By Paul Sekerka
Doing cool things on the web is an integral component to getting your brand recognized. As marketers, it is up to us to get the most out of our clients’ advertising dollar – we’ve got to generate those clicks, increase brand awareness, or generate those leads. Whatever the metrics for success are in the respective campaign you are running, you have to push the envelope a bit. It is, however, equally important for clients to be accepting of having their envelope pushed. Put the brand out there and take a chance, you might be pleasantly surprised with the buzz created.
Burger King® is not only home of the Whopper®, but also home of some pretty clever ad campaigns. For better or worse, one thing is certain, they put themselves way out there – from the “Subservient Chicken,” which allowed users to have chicken the way they wanted it… literally, to their “Whopper Freakout,” campaign that informed BK patrons that their beloved Whopper was no longer on the menu, to their latest marketing endeavor “Angry Whopper,” where users sent “angry-grams” to friends that sacrificed their friendship on FaceBook for a Whopper. All of their campaigns (see links to others below) fall in line with a simple strategy; Burger King will generate buzz.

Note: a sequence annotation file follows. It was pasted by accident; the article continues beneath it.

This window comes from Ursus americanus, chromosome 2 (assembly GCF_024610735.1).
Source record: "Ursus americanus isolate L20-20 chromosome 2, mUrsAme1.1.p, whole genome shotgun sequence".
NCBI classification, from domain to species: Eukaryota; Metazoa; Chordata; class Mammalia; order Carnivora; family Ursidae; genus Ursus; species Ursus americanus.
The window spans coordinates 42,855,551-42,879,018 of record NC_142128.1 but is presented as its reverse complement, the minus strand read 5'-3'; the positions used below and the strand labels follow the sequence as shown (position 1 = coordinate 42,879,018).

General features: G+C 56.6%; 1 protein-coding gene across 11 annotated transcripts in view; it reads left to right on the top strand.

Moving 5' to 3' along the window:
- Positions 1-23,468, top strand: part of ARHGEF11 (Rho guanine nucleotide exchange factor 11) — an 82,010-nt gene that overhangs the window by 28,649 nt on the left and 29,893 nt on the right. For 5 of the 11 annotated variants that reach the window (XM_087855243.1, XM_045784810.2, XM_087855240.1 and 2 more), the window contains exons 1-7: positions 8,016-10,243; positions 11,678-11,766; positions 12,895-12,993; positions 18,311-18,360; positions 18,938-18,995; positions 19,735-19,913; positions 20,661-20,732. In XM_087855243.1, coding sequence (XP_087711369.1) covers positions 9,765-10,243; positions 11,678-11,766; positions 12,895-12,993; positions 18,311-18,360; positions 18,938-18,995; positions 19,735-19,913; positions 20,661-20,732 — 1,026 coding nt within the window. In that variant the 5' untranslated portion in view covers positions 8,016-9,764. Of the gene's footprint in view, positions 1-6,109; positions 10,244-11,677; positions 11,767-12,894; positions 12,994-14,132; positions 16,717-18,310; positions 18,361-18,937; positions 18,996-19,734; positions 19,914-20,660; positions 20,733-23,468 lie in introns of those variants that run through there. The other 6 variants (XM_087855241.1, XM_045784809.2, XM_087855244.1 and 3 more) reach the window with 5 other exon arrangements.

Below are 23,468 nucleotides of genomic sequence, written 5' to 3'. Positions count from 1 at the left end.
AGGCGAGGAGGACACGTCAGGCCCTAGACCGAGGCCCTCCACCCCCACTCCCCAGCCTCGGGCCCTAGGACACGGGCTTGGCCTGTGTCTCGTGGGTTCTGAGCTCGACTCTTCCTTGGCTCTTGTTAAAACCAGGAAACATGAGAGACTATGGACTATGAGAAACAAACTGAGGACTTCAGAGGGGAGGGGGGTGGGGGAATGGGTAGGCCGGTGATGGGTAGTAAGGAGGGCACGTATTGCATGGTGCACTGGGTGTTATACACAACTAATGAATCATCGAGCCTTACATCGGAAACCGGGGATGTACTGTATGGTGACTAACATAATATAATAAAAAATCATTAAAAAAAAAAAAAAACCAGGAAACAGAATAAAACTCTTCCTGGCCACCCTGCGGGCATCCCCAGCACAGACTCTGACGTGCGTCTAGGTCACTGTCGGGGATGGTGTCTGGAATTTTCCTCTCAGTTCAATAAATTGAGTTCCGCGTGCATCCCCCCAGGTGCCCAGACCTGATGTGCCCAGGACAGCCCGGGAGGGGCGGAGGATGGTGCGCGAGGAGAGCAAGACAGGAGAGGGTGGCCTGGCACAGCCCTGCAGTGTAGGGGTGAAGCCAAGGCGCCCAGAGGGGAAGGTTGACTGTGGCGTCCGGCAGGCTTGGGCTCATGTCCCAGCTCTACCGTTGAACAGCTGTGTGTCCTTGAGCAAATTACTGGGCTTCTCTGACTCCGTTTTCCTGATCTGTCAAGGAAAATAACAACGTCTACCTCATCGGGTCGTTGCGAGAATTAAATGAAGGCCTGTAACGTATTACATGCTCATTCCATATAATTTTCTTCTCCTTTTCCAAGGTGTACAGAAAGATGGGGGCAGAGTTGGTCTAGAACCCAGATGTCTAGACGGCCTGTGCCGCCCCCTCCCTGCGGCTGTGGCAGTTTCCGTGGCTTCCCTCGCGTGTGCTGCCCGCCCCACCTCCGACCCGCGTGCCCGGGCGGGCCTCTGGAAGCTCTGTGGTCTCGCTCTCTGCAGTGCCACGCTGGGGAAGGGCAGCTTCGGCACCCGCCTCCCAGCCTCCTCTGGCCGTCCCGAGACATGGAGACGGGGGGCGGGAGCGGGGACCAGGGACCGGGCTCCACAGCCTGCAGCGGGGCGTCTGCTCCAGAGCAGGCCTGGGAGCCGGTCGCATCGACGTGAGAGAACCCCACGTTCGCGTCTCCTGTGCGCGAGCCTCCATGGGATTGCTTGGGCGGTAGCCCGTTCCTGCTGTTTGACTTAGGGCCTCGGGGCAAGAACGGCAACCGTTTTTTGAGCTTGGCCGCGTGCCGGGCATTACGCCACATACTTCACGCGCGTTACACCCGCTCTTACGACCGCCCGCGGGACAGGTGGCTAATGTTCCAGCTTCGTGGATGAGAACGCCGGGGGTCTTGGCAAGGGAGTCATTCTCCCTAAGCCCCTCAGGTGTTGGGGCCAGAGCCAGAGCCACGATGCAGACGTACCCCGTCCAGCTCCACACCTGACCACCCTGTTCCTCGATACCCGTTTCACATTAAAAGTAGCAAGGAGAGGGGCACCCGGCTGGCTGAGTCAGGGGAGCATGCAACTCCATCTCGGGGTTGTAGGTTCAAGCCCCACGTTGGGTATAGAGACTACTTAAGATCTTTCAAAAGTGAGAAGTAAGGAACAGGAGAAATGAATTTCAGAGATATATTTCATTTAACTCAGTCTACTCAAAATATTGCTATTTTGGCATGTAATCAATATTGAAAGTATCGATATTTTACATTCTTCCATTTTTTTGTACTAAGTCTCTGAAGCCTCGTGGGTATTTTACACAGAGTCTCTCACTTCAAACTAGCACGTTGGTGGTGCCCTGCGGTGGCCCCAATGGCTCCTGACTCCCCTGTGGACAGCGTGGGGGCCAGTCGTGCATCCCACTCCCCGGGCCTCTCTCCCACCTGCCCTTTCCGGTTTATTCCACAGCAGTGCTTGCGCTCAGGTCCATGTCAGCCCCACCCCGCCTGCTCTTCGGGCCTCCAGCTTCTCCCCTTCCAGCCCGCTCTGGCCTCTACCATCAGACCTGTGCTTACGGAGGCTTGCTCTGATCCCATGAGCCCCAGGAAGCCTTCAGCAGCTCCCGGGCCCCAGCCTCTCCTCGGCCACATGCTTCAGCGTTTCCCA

Another buzzworthy occurrence on the web was the recent pairing of FaceBook and CNN for the live coverage of the inauguration of our nation’s 44th President. Co-branded efforts have their own inherent risks (Will it be perceived by the brand faithful on both sides as a positive or negative? Will it be unbalanced, or do both sides have something of equal value to contribute? etc.), but this union yielded record numbers. FaceBook averaged 3,000 comments per minute, and CNN.com delivered 5.3 million streams for the day.
Whether you go it alone like Burger King, or partner up like CNN and FaceBook, the point is that you can’t do anything buzzworthy unless you’re willing to step outside of the comfort zone and take a risk. You may catch some flak for one thing or another, but you can’t please everyone, all of the time. Opinions are what they are, and everyone has them.